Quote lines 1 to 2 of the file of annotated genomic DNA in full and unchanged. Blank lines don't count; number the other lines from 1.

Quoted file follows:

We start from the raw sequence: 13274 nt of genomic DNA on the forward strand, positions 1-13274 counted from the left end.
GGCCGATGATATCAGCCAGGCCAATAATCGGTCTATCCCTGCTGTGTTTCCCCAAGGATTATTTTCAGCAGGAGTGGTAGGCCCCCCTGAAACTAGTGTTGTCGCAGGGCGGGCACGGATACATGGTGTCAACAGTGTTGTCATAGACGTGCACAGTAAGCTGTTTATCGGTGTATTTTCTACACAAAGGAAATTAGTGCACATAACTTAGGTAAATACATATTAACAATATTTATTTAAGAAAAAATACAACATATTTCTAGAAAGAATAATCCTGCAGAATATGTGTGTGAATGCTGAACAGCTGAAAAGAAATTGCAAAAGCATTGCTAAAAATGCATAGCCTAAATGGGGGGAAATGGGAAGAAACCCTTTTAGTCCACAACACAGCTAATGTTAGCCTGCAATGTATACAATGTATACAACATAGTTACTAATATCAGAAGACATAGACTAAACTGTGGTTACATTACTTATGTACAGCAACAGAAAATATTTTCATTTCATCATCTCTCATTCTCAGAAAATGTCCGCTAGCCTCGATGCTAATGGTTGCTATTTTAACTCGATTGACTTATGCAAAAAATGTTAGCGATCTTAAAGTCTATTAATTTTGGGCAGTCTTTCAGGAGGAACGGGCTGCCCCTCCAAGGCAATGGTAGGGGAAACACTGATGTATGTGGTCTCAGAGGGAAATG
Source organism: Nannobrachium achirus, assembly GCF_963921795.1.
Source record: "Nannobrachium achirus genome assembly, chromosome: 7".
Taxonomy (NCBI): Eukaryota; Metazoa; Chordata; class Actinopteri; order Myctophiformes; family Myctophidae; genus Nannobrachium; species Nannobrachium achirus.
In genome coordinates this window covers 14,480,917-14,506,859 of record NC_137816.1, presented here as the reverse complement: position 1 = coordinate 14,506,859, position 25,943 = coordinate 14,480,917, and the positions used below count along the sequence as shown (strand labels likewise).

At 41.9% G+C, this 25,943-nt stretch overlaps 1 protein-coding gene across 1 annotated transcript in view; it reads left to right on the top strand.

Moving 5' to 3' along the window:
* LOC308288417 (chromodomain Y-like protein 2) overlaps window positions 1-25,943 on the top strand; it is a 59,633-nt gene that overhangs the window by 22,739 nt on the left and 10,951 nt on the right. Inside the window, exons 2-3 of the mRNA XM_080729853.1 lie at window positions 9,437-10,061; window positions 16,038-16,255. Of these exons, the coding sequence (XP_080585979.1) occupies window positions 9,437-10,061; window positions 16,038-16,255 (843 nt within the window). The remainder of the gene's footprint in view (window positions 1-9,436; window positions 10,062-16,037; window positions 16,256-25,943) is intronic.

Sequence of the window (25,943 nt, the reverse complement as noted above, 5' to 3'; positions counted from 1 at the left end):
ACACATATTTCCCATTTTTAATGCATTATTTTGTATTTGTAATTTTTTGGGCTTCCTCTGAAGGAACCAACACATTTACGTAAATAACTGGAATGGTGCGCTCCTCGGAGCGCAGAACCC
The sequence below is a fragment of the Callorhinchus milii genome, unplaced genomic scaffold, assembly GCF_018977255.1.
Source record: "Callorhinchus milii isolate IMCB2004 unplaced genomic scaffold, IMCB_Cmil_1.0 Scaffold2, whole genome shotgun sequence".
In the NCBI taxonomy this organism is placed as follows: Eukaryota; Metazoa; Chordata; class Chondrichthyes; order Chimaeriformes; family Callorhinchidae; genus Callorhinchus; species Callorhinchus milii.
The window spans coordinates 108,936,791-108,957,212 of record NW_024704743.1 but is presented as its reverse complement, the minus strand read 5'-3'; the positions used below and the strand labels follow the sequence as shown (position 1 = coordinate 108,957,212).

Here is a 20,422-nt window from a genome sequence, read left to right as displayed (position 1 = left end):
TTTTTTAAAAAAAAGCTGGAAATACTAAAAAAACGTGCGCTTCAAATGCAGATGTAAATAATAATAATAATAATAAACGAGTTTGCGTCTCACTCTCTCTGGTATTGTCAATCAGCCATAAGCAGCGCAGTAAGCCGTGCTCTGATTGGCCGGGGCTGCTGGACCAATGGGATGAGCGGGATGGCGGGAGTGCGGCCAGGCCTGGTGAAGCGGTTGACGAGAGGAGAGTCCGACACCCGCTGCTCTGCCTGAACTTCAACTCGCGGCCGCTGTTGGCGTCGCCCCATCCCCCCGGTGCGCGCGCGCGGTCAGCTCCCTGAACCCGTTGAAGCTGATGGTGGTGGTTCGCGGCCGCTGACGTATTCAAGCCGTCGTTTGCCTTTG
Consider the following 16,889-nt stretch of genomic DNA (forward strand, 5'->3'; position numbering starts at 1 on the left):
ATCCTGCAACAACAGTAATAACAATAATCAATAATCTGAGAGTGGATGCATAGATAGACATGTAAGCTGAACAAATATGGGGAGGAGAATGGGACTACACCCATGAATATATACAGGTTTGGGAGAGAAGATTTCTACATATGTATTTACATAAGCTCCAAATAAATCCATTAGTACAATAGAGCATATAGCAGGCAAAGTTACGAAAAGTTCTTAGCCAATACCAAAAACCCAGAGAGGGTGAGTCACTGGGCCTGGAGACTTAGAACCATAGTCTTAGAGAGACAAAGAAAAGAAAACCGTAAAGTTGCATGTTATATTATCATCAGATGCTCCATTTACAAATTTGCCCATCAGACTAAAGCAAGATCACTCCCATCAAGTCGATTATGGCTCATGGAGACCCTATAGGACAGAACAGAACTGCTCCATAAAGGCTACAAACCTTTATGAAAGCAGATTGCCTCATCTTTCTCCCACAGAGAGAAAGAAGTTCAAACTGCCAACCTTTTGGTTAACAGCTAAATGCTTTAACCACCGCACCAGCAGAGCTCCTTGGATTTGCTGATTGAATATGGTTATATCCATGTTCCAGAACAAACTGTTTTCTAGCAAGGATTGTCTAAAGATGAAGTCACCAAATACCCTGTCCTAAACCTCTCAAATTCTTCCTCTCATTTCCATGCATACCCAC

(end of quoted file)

We start from the raw sequence: 13274 nt of genomic DNA on the forward strand, positions 1-13274 counted from the left end.
GGCCGATGATATCAGCCAGGCCAATAATCGGTCTATCCCTGCTGTGTTTCCCCAAGGATTATTTTCAGCAGGAGTGGTAGGCCCCCCTGAAACTAGTGTTGTCGCAGGGCGGGCACGGATACATGGTGTCAACAGTGTTGTCATAGACGTGCACAGTAAGCTGTTTATCGGTGTATTTTCTACACAAAGGAAATTAGTGCACATAACTTAGGTAAATACATATTAACAATATTTATTTAAGAAAAAATACAACATATTTCTAGAAAGAATAATCCTGCAGAATATGTGTGTGAATGCTGAACAGCTGAAAAGAAATTGCAAAAGCATTGCTAAAAATGCATAGCCTAAATGGGGGGAAATGGGAAGAAACCCTTTTAGTCCACAACACAGCTAATGTTAGCCTGCAATGTATACAATGTATACAACATAGTTACTAATATCAGAAGACATAGACTAAACTGTGGTTACATTACTTATGTACAGCAACAGAAAATATTTTCATTTCATCATCTCTCATTCTCAGAAAATGTCCGCTAGCCTCGATGCTAATGGTTGCTATTTTAACTCGATTGACTTATGCAAAAAATGTTAGCGATCTTAAAGTCTATTAATTTTGGGCAGTCTTTCAGGAGGAACGGGCTGCCCCTCCAAGGCAATGGTAGGGGAAACACTGATGTATGTGGTCTCAGAGGGAAATG